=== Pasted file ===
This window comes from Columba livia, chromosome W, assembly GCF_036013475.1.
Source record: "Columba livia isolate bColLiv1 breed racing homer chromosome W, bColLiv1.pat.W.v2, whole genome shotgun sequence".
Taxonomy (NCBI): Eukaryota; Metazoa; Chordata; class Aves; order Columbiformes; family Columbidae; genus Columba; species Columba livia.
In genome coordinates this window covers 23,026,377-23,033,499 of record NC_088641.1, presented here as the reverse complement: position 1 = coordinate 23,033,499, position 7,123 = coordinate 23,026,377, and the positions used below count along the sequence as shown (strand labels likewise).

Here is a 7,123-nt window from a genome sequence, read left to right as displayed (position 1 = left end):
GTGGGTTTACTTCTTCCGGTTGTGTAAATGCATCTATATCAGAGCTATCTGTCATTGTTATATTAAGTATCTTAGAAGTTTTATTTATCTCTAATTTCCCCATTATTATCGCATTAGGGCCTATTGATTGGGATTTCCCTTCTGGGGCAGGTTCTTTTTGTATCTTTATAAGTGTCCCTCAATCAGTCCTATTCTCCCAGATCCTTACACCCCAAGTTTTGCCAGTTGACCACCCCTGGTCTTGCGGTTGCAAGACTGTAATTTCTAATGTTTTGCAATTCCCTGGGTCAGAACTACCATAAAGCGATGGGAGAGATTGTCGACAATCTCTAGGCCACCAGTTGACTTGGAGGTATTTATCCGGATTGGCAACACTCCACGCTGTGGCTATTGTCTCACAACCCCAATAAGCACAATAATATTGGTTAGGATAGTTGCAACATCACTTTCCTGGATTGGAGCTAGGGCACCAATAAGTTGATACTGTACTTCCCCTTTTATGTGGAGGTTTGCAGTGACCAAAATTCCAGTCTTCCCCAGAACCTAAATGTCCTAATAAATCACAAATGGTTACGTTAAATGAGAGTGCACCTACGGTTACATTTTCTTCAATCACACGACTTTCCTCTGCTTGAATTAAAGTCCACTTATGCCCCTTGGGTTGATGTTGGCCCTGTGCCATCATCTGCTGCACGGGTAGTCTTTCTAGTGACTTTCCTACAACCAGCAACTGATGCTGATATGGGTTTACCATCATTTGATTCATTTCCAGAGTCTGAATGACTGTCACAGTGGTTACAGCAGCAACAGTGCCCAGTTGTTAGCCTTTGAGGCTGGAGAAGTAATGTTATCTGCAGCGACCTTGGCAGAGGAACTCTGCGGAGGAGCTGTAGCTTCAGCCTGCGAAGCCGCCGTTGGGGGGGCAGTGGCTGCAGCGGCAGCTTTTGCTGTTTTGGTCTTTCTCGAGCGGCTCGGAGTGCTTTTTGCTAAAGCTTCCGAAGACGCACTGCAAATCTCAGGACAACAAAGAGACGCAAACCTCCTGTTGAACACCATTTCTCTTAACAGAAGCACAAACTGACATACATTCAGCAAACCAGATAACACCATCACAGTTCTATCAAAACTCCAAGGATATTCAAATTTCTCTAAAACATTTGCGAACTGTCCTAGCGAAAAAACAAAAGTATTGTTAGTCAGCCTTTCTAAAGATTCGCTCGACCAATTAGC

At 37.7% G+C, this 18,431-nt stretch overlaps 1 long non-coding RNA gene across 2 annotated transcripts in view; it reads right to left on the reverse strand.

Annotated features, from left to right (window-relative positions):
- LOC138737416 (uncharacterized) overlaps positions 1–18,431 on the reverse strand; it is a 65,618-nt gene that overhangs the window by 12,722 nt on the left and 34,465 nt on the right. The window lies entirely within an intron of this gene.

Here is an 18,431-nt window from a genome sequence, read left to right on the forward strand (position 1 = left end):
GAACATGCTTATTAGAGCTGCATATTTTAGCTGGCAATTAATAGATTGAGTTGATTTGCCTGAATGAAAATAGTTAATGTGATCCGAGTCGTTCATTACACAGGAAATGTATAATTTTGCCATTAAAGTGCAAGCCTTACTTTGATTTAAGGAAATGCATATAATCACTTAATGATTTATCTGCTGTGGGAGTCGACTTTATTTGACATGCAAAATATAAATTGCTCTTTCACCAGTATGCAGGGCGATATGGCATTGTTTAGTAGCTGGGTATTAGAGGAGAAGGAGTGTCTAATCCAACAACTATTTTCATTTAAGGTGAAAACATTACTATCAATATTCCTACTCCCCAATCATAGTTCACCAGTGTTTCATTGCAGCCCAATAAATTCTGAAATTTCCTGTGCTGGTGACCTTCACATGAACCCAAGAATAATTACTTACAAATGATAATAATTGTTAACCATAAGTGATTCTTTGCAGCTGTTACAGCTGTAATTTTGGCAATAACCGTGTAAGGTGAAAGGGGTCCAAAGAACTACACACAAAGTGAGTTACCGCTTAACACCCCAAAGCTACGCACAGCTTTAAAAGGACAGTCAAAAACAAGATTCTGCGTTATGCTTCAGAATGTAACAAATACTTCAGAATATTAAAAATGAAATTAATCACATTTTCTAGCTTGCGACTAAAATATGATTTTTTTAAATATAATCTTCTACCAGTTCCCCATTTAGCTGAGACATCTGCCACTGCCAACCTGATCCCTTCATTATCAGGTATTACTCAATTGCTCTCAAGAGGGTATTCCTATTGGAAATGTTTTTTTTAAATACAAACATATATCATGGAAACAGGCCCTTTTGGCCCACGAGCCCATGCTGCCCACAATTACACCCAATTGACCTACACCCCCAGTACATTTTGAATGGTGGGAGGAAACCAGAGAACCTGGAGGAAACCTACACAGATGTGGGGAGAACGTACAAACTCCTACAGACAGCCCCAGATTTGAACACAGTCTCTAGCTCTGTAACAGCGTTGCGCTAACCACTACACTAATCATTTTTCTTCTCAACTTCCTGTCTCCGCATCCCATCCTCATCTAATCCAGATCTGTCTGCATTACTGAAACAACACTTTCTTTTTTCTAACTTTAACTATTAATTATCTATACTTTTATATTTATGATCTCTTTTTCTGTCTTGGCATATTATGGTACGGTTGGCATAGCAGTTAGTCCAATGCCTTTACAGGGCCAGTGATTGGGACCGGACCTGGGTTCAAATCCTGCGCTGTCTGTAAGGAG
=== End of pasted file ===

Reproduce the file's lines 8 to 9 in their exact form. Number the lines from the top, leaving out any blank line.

Annotated features, from left to right (window-relative positions):
- LOC138737416 (uncharacterized) overlaps positions 1–18,431 on the reverse strand; it is a 65,618-nt gene that overhangs the window by 12,722 nt on the left and 34,465 nt on the right. The window lies entirely within an intron of this gene.